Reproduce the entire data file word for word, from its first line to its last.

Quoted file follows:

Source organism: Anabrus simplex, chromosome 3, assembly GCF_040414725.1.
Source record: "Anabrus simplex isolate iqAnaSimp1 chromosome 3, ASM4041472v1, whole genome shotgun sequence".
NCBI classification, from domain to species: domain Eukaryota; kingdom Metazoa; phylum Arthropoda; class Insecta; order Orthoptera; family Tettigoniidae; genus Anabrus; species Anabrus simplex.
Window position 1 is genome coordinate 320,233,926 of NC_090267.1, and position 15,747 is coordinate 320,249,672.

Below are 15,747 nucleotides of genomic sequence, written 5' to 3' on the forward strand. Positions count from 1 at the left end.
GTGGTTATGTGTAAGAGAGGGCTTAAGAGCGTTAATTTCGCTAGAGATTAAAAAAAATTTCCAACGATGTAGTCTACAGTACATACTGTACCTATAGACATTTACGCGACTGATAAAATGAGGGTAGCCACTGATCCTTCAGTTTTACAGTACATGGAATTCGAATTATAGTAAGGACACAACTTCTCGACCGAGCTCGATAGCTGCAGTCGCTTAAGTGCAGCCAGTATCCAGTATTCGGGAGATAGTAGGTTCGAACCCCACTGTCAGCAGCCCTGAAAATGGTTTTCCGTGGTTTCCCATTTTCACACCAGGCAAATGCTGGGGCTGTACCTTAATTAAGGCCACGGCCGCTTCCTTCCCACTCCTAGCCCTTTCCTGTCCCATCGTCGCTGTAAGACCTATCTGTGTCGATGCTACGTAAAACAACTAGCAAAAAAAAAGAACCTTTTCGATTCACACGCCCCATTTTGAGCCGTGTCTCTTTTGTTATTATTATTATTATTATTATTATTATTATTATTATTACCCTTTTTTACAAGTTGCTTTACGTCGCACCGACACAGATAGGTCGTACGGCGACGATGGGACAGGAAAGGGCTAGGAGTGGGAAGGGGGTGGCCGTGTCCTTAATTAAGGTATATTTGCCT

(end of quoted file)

Source organism: Anabrus simplex, chromosome 3, assembly GCF_040414725.1.
Source record: "Anabrus simplex isolate iqAnaSimp1 chromosome 3, ASM4041472v1, whole genome shotgun sequence".
NCBI classification, from domain to species: domain Eukaryota; kingdom Metazoa; phylum Arthropoda; class Insecta; order Orthoptera; family Tettigoniidae; genus Anabrus; species Anabrus simplex.
Window position 1 is genome coordinate 320,233,926 of NC_090267.1, and position 15,747 is coordinate 320,249,672.

Below are 15,747 nucleotides of genomic sequence, written 5' to 3' on the forward strand. Positions count from 1 at the left end.
GTGGTTATGTGTAAGAGAGGGCTTAAGAGCGTTAATTTCGCTAGAGATTAAAAAAAATTTCCAACGATGTAGTCTACAGTACATACTGTACCTATAGACATTTACGCGACTGATAAAATGAGGGTAGCCACTGATCCTTCAGTTTTACAGTACATGGAATTCGAATTATAGTAAGGACACAACTTCTCGACCGAGCTCGATAGCTGCAGTCGCTTAAGTGCAGCCAGTATCCAGTATTCGGGAGATAGTAGGTTCGAACCCCACTGTCAGCAGCCCTGAAAATGGTTTTCCGTGGTTTCCCATTTTCACACCAGGCAAATGCTGGGGCTGTACCTTAATTAAGGCCACGGCCGCTTCCTTCCCACTCCTAGCCCTTTCCTGTCCCATCGTCGCTGTAAGACCTATCTGTGTCGATGCTACGTAAAACAACTAGCAAAAAAAAAGAACCTTTTCGATTCACACGCCCCATTTTGAGCCGTGTCTCTTTTGTTATTATTATTATTATTATTATTATTATTATTATTATTACCCTTTTTTACAAGTTGCTTTACGTCGCACCGACACAGATAGGTCGTACGGCGACGATGGGACAGGAAAGGGCTAGGAGTGGGAAGGGGGTGGCCGTGTCCTTAATTAAGGTATATTTGCCT